Perhaps such a statement sounds resoundingly negative, but that is certainly not my intent. In many ways, as a corporate user, Sparrow for iPhone is a truly blessed gift. Having transferred my Google accounts into Sparrow, I have successfully separated personal from corporate and I have likely regained an enormous amount of battery. Removing Google accounts set under Google Sync (Exchange) parameters from Settings relegates the unnecessary nagging of my personal accounts to Sparrow - an environment built upon the ideal of the personal experience. From within Sparrow, contending with my Google accounts - both personal and for ONE37 - reserves a warm and well-designed interface for a warmer environment than that of my corporate Exchange account.

Meanwhile, with Sparrow now nestled into my dock, has now been shifted to my second home screen. From here, corporate email assumes its well-deserved space for ninety percent of my day - out of the way.

Looking to the future, there is plenty to feel optimistic about. Considering the introductory version of the app is already such a feature-packed rival to, its dedicated progression promises to be intriguing indeed. On the topic of the future, given the widespread hype and chatter surrounding the device, I asked Mr. Leca about the likelihood of Sparrow for iPad in future. The answer was simple and unrevealing, "No plans yet."

Despite the disappointing lack of push, Sparrow is a phenomenal app and, moreover, an unbelievable first attempt. Apps that have been on the App Store for years struggle to achieve such a level of fluidity. Facilitating a delightful email experience is no small task and, given Sparrow for Mac's markedly accomplished evolution, I imagine the app is only going to improve from here. The app immediately gained a position of prominence in my workflow and, regardless of its flaws, Sparrow for iPhone is unquestionably one of the most promising apps I've had the pleasure of working with in quite some time.

Buy Sparrow for iPhone and give it a fair chance, sign the pseudo-petition for Apple to allow their secure push solution, and read Federico Viticci's review for further detail regarding the app.

Sparrow for iPhone is available here.

The Verge Interviews Dom Leca, Sparrow Co-Founder

In an interview with The Verge, Dom Leca, co-founder of Sparrow, sheds some light on his thoughts regarding development, email, literature, and design. Here's a particularly great excerpt from the interview:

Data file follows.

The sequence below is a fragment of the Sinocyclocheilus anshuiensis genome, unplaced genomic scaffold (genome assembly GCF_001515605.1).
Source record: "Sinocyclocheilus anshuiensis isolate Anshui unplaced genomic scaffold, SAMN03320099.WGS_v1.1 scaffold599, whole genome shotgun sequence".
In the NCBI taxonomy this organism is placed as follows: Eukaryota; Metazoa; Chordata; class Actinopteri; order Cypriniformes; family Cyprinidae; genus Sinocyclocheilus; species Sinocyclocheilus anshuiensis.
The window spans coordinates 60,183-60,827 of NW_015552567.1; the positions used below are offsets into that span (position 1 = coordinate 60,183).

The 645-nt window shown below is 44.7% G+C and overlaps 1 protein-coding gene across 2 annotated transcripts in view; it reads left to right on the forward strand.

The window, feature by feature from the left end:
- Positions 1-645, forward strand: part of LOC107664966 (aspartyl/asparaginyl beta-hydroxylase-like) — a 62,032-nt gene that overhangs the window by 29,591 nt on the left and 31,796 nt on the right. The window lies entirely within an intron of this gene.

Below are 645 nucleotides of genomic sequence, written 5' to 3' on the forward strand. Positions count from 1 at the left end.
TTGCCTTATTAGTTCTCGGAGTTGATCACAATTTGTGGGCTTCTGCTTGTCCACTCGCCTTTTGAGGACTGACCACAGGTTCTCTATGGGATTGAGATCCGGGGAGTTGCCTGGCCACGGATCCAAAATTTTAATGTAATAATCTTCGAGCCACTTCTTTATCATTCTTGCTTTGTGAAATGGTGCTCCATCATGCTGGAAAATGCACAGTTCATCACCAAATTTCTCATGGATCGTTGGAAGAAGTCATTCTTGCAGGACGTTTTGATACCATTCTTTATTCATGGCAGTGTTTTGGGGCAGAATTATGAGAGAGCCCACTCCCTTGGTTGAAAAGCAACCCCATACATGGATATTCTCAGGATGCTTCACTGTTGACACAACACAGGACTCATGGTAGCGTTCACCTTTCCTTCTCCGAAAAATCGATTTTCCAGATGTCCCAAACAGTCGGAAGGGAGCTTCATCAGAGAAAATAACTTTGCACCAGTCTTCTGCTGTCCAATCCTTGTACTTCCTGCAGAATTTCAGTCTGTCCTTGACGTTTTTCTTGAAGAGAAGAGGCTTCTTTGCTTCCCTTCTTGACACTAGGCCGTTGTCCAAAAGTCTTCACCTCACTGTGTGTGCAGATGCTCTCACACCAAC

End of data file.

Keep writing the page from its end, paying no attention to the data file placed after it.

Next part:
Email is declared dead a few times a year. Why the staying power? Does it need to evolve?

How did you apply for your job? How do you negotiate a deal? How do you review your employee work? What tool are you using when you're sending message to your loved ones? SMS, Facebook messages, What's app, Kik are all great new means of communication but mail still has its own territory. Email definitely needs to evolve. Sparrow 1.x is an attempt to marginally change habits.

I am an enormous (and outspoken) proponent of what Dom and Hoa have envisioned in Sparrow, and I can't wait to see what new features Sparrow 2.0 holds (not to mention Sparrow for iOS).

Leca's perception of Sparrow as an agent of progressive change for email is ambitious, admirable, but most importantly, achievable. The inroads Leca and his team have made are fantastic, and if they remain on their current path, Sparrow is likely set to become one of the most memorable and influential apps in the Mac App Store (and elsewhere).

Sparrow For iPhone 61 Percent Complete

Yesterday, Sparrow published a placeholder for their highly anticipated Sparrow for iPhone app.

After the drastic failure of Google's official Gmail offering, I can say that I am unequivocally thrilled at the prospect of a compelling Gmail interface for iOS. Although there are competitors out there already, Sparrow's Mac app, in my opinion, was one of the best Mac apps of 2011, and if that's anything to go by, their iOS app should be something to behold.

It's somewhat unfair to have such high expectations, but I cannot shake my enthusiasm. I can't wait to see what they've produced.